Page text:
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A new type of retropancreatic fascia hernia in the supramesocolic space preoperatively misdiagnosed as a diaphragmatic hernia: report of two cases

Abstract

Background

We encountered two cases of a new type of retroperitoneal hernia. We herein report the unique features of these cases.

Case presentation

Case 1: A Japanese girl was born at a gestational age of 37 weeks, weighing 2550 g. She underwent laparotomic left diaphragmatic hernia repair for a left Bochdalek hernia at the age of one day. The postoperative course was uneventful; however, chest radiography at the age of 35 days revealed bowel gas in the mediastinum, while computed tomography exhibited intestinal prolapses from the medial side of the mesh into the thoracic cavity. Reoperation was performed at the age of 77 days, showing that the defect hole was not at the diaphragm but in the absence of retropancreatic fascia, which was connected to the posterior mediastinum from the supramesocolic space. The mediastinum space was closed with a suturing spine and artificial mesh, and the defect hole in the pancreatic body was sutured. Case 2: A Japanese boy was born at a gestational age of 40 weeks, weighing 3502 g. He was diagnosed with a left diaphragmatic hernia at birth and underwent laparotomy at the age of two days. Operative findings showed no defect hole in the diaphragm, and no intestine was observed in the abdominal cavity. After close observation of the abdominal cavity, the intestine was found around the pancreatic body, and manual reduction of the intestine was performed. The defect hole existed in the absence of the retropancreatic fascia, which was connected to the extra-pleural space. The defect hole in the pancreatic body was sutured and closed with a non-absorbable thread.

Conclusions

We assumed that our cases were a new type of retroperitoneal hernia, which we named “retropancreatic fascia hernia”.

Background

A congenital diaphragmatic hernia occurs 2.3 in 10,000 births [1]. It presents with respiratory discomfort and pulmonary hypertension; however, it is asymptomatic in some cases. We encountered two cases of congenital retroperitoneal hernias that presented with congenital diaphragmatic hernias. Considering the location of the hernia orifices in our patients, we assumed that these are new types of retroperitoneal hernia and named it “retropancreatic fascia hernia”. Herein, we report two cases of retropancreatic fascia hernia preoperatively diagnosed as a congenital diaphragmatic hernia.

Case presentation

Case 1

A Japanese girl was born at a gestational age of 37 weeks, weighing 2550 g. Prenatal diagnosis of a left diaphragmatic hernia was suspected. Chest radiography revealed a left diaphragmatic hernia (Fig. 1), and laparotomic left diaphragmatic hernia repair using an artificial mesh was performed at the age of one day. The defect hole was 5.5 cm in diameter, with prolapse of the liver, stomach, spleen, intestine, and colon. The postoperative course was good; however, chest radiography at the age of 35 days showed bowel gas in the mediastinum (Fig. 2). Computed tomography revealed intestinal prolapses from the medial side of the mesh into the thoracic cavity (Fig. 3). Diaphragmatic hernia recurrence was suspected, and reoperation was performed at the age of 77 days. Operative findings showed no apparent defect holes in the diaphragm (Fig. 4a). The defect hole was finally found in the absence of the retropancreatic fascia (Fig. 4b) and was connected to the posterior mediastinum from the supramesocolic space. The prolapsed organs included the transverse and descending colons. The route of the hernias started from the retropancreatic fascia defect, went through the dorsal side of the pancreatic body, and then went into the posterior mediastinum space through the aortic hiatus. The aorta was moved to the ventral side of the herniated sac by the herniated sac. As a result, the route of the hernias was present just in front of the vertebral body, behind the aorta, and at the medial side of the artificial mesh. There was no apparent defect hole in the diaphragm with the artificial mesh. We cut the parietal pleura on the mediastinal space that was on the medial side of the artificial mesh. The aorta was present on the ventral side of the mediastinal space. The mediastinal space was closed by suturing the spinal periosteum and artificial mesh with a 3-0 non-absorbable suture. The defect hole in the pancreatic body was sutured (Fig. 4c). A schema of this hernia is shown in Fig. 4d. The postoperative course was uneventful.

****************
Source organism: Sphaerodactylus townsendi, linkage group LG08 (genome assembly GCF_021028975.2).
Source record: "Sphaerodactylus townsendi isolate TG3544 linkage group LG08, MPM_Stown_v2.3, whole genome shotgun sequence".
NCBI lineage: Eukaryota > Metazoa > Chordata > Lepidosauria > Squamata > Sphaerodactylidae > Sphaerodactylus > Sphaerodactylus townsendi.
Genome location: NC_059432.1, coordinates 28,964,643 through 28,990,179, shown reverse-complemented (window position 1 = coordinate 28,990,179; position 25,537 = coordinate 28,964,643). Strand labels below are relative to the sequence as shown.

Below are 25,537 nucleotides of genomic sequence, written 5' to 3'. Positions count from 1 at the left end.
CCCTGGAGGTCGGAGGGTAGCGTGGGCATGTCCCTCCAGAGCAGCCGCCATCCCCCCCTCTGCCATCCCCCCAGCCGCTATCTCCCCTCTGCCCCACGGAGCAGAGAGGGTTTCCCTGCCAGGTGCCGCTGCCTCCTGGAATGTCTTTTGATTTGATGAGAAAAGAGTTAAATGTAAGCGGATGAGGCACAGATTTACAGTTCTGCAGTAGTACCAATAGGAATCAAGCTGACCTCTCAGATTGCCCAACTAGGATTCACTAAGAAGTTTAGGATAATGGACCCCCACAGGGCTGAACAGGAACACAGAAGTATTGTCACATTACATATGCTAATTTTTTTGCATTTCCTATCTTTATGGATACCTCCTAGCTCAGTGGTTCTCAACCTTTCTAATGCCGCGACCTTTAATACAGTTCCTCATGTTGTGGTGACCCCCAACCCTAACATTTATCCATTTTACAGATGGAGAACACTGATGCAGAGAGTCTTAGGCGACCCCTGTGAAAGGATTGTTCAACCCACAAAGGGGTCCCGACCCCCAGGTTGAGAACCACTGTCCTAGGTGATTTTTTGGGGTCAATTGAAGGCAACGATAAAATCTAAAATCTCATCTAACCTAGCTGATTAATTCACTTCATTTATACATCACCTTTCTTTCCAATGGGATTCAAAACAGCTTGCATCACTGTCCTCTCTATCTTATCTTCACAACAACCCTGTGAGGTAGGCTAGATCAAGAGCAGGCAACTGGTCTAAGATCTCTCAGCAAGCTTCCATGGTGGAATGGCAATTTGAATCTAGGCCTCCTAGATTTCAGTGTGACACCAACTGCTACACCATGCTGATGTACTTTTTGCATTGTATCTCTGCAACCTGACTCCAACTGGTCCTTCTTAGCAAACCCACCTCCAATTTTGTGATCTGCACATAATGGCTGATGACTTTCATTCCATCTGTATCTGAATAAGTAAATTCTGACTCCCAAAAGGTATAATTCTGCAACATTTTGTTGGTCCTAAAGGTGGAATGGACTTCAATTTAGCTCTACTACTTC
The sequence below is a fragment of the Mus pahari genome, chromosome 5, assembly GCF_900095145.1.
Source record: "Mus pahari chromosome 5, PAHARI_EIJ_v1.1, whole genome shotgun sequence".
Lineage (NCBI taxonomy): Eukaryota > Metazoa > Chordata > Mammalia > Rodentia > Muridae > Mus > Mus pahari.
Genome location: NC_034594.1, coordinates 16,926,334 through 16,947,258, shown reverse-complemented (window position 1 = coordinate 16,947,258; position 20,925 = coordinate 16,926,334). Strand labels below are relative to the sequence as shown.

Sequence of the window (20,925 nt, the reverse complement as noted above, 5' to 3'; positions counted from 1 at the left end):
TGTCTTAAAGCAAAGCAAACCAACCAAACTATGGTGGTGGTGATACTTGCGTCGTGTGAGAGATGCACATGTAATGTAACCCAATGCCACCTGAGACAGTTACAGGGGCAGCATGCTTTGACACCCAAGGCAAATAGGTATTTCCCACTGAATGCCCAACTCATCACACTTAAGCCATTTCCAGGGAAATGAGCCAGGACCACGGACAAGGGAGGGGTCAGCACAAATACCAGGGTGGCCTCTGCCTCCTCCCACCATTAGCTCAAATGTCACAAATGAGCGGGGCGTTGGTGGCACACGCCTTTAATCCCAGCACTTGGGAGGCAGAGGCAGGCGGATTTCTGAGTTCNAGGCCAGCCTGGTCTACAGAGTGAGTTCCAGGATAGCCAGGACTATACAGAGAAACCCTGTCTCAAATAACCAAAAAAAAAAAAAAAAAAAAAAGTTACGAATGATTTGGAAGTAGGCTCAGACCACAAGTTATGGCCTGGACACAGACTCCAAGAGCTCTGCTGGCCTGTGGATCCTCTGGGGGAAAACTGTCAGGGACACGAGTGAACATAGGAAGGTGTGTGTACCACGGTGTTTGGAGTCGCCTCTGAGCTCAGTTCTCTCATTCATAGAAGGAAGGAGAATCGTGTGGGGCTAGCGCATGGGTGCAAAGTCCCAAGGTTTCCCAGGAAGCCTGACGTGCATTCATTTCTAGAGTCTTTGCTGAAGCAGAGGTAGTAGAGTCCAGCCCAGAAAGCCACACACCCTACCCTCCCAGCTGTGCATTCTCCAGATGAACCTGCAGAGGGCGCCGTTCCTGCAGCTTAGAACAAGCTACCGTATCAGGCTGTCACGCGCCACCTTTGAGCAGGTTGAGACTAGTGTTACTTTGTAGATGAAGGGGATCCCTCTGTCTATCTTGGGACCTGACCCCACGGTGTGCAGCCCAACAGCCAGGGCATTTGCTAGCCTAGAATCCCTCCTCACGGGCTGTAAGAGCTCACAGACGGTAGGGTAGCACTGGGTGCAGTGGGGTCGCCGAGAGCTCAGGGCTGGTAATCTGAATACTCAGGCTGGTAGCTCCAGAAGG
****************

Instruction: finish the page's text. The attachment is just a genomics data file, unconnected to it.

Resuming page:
Fig. 1
figure 1

Chest radiograph showing a left diaphragmatic hernia. Preoperative chest radiograph reveals left diaphragmatic hernia. Postoperative chest radiograph reveals that the prolapsed organs are reduced

Fig. 2
figure 2

Chest radiograph of a suspected recurrent left diaphragmatic hernia. Chest radiograph on postoperative day 35 shows bowel gas is present in the thoracic cavity (arrowhead)

Fig. 3
figure 3

Computed tomography in case 1. Computed tomography shows intestine or colon is prolapsed into the thoracic cavity at the medial side of artificial mesh (arrowhead)

Fig. 4
figure 4

Intraoperative findings in case 1. a No apparent defect hole at the diaphragm. b Transverse colon protrudes into the absence of retropancreatic fascia (arrowhead). c The absent site of retropancreatic fascia is suture closed. d Schema shows the hernia sac protrudes from the absence of retropancreatic fascia into the posterior mediastinum

Case 2

A Japanese boy was born at a gestational age of 40 weeks, weighing 3502 g, with a prenatal diagnosis of a left diaphragmatic hernia. Chest radiography revealed a left diaphragmatic hernia at the age of one day (Fig. 5), and emergency laparotomy was performed at the age of two days. Operative findings showed no defect hole in the diaphragm, and no intestine was observed in the abdominal cavity. After close observation of the abdominal cavity, the intestine was found around the pancreatic body and manual reduction of the intestine was performed. The defect hole existed in the absence of the retropancreatic fascia and was connected to the extra-pleural space as a result (Fig. 6). The prolapsed organs include the jejunum through the descending colon. The route of the hernia was similar to that in case 1. The defect hole in the pancreatic body was sutured and closed with a non-absorbable thread. Malrotation was incidentally detected; hence, additional band resection and prophylactic appendectomy were also performed. The postoperative course was uneventful.

Fig. 5
figure 5

Chest radiograph in case 2. Chest radiograph shows left diaphragmatic hernia

Fig. 6
figure 6

Intraoperative findings and its schema. Schema shows that the herniated orifice is at the caudal site of the pancreatic body. Hernia sac protrudes from the orifice into the extra-plural space

Discussion